There’s been no shortage of coverage and worry about how publishing industry sturm und drang is affecting readers, authors and publishers. But what about bookshelves — how does the decline of the physical book and rise of e-readers affect how bookcases are made, marketed and used in our homes?
Part of the answer is on display in the Chelsea storefront of BoConcept, a Danish modern furniture brand. There are plenty of sleek, beautiful shelves on display. Some of them even hold a handful of books. But you won’t hear them called bookshelves, at least not by Shaokao Cheng, who owns several BoConcept stores with his wife, Niki. He says his customers are much more likely to use those wall units for holding TVs, DVRs, framed photos or art objects.
“The book isn’t the first second or third thing that they would put in it,” he says. “It’s used in many different ways and we’ve kind of adjusted our business to suit the changes.”
That means different shapes and modular design so people can customize to fit all those other things. What was once a bookshelf is now called to duty as a media center, china cabinet, or even a desk with the right module.
The decline of physical books hasn’t changed much about furniture manufacturing, says Henry Long a senior V.P. at Hooker Furniture in Virginia. The other day some of his younger staffers questioned whether bookshelves were obsolete.
“They wondered why we were still coming out with bookcases when everyone had iPads and Kindles,” Long says. “The fact is we still sell a lot of bookcases.”
He says he’s seen a decline in his very largest bookshelves, but people still need lots of shelving, even as they move away from physical books. That includes Long himself, an avid Kindle user for whom physical books are a rare purchase.
Even those who haven’t switched to digital books are thinking differently. Empty nesters tend to thin out their book collections when they move to smaller homes. Veteran furniture designer Jena Hall says shelving is changing to fit what people put there. Designers no longer think about rows of books when they create shelves.
“The traditional rectangle bookcase, as one might visualize it, has really evolved into a more decorative piece,” she explains. “Some of them are asymmetrical. They have unusual configuration of shelves. They’re not limited to just straight horizontal planks of wood.”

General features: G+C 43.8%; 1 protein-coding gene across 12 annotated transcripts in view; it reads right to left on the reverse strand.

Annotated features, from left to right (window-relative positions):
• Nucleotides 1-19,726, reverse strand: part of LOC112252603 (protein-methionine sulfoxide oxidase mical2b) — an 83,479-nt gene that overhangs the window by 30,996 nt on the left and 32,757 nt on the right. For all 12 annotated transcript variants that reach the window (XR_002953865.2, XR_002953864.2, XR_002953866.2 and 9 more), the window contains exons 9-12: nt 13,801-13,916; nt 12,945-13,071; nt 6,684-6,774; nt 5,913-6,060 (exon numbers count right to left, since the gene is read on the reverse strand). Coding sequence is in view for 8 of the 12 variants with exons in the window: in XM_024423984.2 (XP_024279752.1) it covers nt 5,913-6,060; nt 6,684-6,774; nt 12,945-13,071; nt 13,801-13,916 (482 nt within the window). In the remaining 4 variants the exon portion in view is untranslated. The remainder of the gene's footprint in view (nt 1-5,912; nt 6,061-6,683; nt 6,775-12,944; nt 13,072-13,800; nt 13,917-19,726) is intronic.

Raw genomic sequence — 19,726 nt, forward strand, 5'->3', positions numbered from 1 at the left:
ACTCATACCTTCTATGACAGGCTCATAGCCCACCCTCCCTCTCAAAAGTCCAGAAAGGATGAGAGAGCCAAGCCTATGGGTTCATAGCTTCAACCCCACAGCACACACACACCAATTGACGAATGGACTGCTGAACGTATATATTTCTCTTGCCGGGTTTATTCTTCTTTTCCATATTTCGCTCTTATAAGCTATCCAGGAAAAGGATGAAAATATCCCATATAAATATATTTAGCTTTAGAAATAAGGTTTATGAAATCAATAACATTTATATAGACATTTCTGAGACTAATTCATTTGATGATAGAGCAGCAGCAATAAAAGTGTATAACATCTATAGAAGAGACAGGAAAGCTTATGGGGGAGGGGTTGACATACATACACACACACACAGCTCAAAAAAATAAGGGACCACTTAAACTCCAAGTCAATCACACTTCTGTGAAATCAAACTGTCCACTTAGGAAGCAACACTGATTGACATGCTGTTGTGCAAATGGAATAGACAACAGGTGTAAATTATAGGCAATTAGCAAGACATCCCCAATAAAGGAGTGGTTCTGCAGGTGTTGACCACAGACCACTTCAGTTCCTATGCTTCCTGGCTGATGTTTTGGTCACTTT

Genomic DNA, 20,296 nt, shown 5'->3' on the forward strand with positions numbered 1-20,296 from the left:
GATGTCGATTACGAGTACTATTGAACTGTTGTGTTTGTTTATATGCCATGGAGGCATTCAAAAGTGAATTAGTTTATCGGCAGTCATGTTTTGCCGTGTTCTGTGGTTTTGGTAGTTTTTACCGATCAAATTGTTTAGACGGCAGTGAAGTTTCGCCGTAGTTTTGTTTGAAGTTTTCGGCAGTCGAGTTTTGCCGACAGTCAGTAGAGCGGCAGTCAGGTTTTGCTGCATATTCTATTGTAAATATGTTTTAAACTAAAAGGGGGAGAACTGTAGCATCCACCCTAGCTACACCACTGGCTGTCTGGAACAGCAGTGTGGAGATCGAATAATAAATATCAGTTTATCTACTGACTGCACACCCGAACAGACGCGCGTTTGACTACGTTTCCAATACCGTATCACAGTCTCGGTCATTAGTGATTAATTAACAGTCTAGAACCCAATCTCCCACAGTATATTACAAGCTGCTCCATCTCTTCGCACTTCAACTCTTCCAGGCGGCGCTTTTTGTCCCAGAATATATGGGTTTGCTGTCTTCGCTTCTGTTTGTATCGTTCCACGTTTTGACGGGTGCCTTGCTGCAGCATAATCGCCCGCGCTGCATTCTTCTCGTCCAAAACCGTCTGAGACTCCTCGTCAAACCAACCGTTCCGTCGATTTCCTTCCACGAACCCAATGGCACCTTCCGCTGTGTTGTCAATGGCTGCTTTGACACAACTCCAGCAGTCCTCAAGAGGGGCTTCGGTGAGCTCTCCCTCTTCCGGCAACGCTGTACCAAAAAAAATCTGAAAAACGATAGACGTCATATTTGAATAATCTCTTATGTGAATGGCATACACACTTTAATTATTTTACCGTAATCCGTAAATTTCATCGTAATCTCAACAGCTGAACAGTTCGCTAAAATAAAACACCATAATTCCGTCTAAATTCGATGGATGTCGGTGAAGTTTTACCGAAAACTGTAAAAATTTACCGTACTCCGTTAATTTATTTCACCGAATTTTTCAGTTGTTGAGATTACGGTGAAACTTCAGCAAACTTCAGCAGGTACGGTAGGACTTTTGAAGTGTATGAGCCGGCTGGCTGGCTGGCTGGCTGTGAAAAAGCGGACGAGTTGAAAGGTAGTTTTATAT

But even the most digital homes will still have some books on their shelves, at least for decoration. There’s a reminder of what e-books can never replicate at the famed Manhattan used book store Strand. A number of trends have threatened to doom it, from chain bookstores to Amazon.com to e-readers. But still, the main floor bustles with people who don’t find screened pixels satisfying.
The staff area on Strand’s rare books floor has books everywhere — on carts, on tables, desks, and yes, bookshelves. The space is fragrant with an aroma of literature printed lifetimes ago.
“Books are a work of art and that’s nothing new,” says Jenny McKibben gesturing at the handsome antique leather volumes in the store’s repair workshop. “That’s not since the dawn of the e-reader. That’s since the dawn of the book.”
That value of a book as an art object informs McKibben’s work. Interior designers and set decorators hire her to find the right books for their spaces and productions. She can create a library with books of whatever subject, size, language and color required. Good condition antique leather books go for $400 a foot. She’ll provide 12 inches of cookbooks for $125.
Books on a shelf make a design and personality statement that even a digital native won’t deny. So bookshelves aren’t dying. They’re only changing as people use them differently. And even if they’re called wall units or shelving systems instead of bookcases, there will still be books there, the ones most beautiful and meaningful to their owners.
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